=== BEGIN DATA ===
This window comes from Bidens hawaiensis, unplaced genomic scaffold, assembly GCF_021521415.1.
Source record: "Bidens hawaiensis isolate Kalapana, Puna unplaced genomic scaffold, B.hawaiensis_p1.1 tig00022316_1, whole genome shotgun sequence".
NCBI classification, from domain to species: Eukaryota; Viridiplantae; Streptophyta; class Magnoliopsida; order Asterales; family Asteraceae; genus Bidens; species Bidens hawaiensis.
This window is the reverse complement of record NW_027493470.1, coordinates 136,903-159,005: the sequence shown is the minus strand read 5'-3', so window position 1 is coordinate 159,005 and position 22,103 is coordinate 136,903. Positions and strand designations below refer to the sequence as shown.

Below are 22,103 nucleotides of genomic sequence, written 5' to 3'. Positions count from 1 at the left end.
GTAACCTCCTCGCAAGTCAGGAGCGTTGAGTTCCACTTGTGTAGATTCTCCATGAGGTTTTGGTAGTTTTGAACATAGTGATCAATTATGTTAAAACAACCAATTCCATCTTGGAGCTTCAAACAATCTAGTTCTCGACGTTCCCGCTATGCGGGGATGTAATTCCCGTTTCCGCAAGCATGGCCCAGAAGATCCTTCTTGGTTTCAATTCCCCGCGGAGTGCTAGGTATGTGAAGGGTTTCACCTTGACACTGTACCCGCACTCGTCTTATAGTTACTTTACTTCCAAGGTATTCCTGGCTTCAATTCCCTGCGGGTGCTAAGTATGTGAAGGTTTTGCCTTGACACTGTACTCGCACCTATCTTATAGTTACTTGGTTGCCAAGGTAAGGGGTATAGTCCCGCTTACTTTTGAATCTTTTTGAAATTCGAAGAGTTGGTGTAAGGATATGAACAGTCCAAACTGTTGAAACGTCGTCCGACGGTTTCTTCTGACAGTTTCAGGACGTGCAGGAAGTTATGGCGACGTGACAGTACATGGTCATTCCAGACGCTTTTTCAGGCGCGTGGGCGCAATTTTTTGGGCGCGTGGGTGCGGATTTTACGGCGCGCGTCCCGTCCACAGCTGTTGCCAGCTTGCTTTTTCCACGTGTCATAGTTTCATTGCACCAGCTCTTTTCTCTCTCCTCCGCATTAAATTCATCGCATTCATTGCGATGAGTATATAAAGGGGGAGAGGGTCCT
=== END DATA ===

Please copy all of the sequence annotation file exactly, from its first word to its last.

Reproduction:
This window comes from Bidens hawaiensis, unplaced genomic scaffold, assembly GCF_021521415.1.
Source record: "Bidens hawaiensis isolate Kalapana, Puna unplaced genomic scaffold, B.hawaiensis_p1.1 tig00022316_1, whole genome shotgun sequence".
NCBI classification, from domain to species: Eukaryota; Viridiplantae; Streptophyta; class Magnoliopsida; order Asterales; family Asteraceae; genus Bidens; species Bidens hawaiensis.
This window is the reverse complement of record NW_027493470.1, coordinates 136,903-159,005: the sequence shown is the minus strand read 5'-3', so window position 1 is coordinate 159,005 and position 22,103 is coordinate 136,903. Positions and strand designations below refer to the sequence as shown.

Below are 22,103 nucleotides of genomic sequence, written 5' to 3'. Positions count from 1 at the left end.
GTAACCTCCTCGCAAGTCAGGAGCGTTGAGTTCCACTTGTGTAGATTCTCCATGAGGTTTTGGTAGTTTTGAACATAGTGATCAATTATGTTAAAACAACCAATTCCATCTTGGAGCTTCAAACAATCTAGTTCTCGACGTTCCCGCTATGCGGGGATGTAATTCCCGTTTCCGCAAGCATGGCCCAGAAGATCCTTCTTGGTTTCAATTCCCCGCGGAGTGCTAGGTATGTGAAGGGTTTCACCTTGACACTGTACCCGCACTCGTCTTATAGTTACTTTACTTCCAAGGTATTCCTGGCTTCAATTCCCTGCGGGTGCTAAGTATGTGAAGGTTTTGCCTTGACACTGTACTCGCACCTATCTTATAGTTACTTGGTTGCCAAGGTAAGGGGTATAGTCCCGCTTACTTTTGAATCTTTTTGAAATTCGAAGAGTTGGTGTAAGGATATGAACAGTCCAAACTGTTGAAACGTCGTCCGACGGTTTCTTCTGACAGTTTCAGGACGTGCAGGAAGTTATGGCGACGTGACAGTACATGGTCATTCCAGACGCTTTTTCAGGCGCGTGGGCGCAATTTTTTGGGCGCGTGGGTGCGGATTTTACGGCGCGCGTCCCGTCCACAGCTGTTGCCAGCTTGCTTTTTCCACGTGTCATAGTTTCATTGCACCAGCTCTTTTCTCTCTCCTCCGCATTAAATTCATCGCATTCATTGCGATGAGTATATAAAGGGGGAGAGGGTCCT